Biological Molecules, Food and Health, Biodiversity F212 Specification

How does hydrogen bonding occur between water molecules?
Water is positively charges at the hydrogen end and negatively charged at the oxygen end (polar molecule), molecules then form hydrogen bonds with eachother between negative and positive attractions
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What are the properties and roles of water?
Solvent (cytoplasm for metabolic processes), Liquid (blood for movement of materials), Cohesion (Transport of water in xylem), Freezing (surface insulates), Thermal Stability (evaporation for sweating) Metabolic (Reactant for photosynthesis)
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Describe the structure of an amino acid
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Describe the structure of an amino acid
A carbon, an amino group, a carboxylic acid group, and R group, and a hydrogen
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Describe the formation and breakage of peptide bonds in the synthesis and hydrolysis of dipeptides and polypeptides
Dipeptide- 2 amino acids joined- condensation reaction, release H20, forms covalent bond- peptide bond- Dipeptide bonds are broken by hydrolysis reaction using water molecule-Polypeptides longer chain +more bonds- broken down by enzymes- protease
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What is primary structure?
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What is primary structure?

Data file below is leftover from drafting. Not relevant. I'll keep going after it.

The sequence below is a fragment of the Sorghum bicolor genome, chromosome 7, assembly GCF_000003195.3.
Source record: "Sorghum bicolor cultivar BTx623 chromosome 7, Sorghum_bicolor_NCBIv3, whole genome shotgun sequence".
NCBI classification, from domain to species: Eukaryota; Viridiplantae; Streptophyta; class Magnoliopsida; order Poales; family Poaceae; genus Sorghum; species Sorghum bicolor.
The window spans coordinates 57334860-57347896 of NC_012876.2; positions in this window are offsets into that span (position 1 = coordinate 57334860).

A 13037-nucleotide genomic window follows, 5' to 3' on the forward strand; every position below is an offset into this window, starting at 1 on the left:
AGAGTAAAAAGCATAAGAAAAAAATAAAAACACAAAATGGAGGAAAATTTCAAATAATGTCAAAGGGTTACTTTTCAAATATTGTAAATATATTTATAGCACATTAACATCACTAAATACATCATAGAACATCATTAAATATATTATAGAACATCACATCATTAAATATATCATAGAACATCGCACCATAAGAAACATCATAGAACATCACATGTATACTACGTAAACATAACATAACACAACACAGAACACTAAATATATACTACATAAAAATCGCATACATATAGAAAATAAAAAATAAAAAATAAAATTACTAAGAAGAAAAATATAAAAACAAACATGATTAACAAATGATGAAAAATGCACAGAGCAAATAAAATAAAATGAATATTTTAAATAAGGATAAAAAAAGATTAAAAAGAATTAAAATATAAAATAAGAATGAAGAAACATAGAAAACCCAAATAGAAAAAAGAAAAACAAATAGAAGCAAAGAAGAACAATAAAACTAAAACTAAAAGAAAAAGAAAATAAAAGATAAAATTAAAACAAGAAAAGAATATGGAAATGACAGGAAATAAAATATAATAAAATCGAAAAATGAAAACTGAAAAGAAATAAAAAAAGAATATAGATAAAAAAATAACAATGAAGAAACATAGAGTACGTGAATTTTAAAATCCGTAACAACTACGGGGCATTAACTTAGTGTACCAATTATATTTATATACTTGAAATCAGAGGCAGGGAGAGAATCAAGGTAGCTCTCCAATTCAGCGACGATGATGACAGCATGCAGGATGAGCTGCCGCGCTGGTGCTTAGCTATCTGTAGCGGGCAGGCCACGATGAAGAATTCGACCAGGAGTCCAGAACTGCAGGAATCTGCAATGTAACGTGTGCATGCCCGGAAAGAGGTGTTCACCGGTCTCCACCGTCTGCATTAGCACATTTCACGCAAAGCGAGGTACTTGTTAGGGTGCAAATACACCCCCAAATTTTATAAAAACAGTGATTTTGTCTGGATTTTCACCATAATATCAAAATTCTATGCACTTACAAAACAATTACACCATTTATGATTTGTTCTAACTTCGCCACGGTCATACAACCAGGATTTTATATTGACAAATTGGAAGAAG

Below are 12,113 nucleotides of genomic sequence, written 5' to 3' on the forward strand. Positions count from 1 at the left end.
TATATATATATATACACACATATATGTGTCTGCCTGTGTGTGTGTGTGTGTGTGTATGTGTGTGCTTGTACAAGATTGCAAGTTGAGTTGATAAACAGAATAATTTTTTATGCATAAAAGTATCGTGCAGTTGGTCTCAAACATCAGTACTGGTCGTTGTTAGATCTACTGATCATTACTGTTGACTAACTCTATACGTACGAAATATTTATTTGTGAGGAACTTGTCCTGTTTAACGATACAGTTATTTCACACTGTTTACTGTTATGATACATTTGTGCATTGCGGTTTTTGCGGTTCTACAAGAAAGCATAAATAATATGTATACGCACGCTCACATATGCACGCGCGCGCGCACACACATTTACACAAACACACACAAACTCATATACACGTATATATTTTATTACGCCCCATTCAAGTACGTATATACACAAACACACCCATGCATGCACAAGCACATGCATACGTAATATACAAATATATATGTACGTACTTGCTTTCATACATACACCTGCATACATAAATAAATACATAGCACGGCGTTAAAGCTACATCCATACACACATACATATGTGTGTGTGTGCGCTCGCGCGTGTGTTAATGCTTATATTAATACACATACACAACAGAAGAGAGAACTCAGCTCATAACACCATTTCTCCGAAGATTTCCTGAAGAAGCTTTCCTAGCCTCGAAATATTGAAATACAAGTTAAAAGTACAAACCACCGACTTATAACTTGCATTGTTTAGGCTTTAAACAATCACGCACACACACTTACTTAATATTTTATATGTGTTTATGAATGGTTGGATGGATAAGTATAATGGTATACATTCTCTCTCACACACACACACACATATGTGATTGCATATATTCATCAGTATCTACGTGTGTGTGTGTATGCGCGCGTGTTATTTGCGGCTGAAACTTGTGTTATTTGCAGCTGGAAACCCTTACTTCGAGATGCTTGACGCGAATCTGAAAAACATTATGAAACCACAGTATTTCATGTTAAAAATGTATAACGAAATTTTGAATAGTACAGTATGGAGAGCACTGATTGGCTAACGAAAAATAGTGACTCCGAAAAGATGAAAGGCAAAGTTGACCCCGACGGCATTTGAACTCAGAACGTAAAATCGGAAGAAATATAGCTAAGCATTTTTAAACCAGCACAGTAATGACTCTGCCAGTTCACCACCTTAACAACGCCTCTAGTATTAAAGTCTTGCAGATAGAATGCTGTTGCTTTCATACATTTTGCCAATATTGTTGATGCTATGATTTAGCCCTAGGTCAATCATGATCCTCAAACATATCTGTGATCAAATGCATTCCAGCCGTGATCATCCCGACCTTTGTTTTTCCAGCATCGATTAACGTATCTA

The sequence of amino acids found in a protein molecule- amino acids joined by peptide bonds- specific sequence determined by the R group
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What is secondary structure?
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What is secondary structure?
Hydrogen bonding- The coiling or folding parts of a protein molecule due to the formation of hydrogen bonds formed as a protein is synthesised. The main forms of secondary structure are the alpha helix and the beta sheets.
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What is tertiary structure?
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What is tertiary structure?
The overall 3D shape of a protein molecule. It is the result of interactions between parts of the protein molecule such as hydrogen bonding, formation of disulphide bridges, ionic bonds and hydrophobic interactions.
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What is quaternary structure? (structure of haemoglobin)
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What is quaternary structure? (structure of haemoglobin)
Protein structure where the protein consists of more than one polypeptide chain. E.g. haemoglobin or insulin- Haemoglobin: Four polypeptide sub-units, 2 alpha and 2 beta chains, globular protein, each polypeptide has a haem group containing FE+ ion
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Describe the structure of a collagen molecule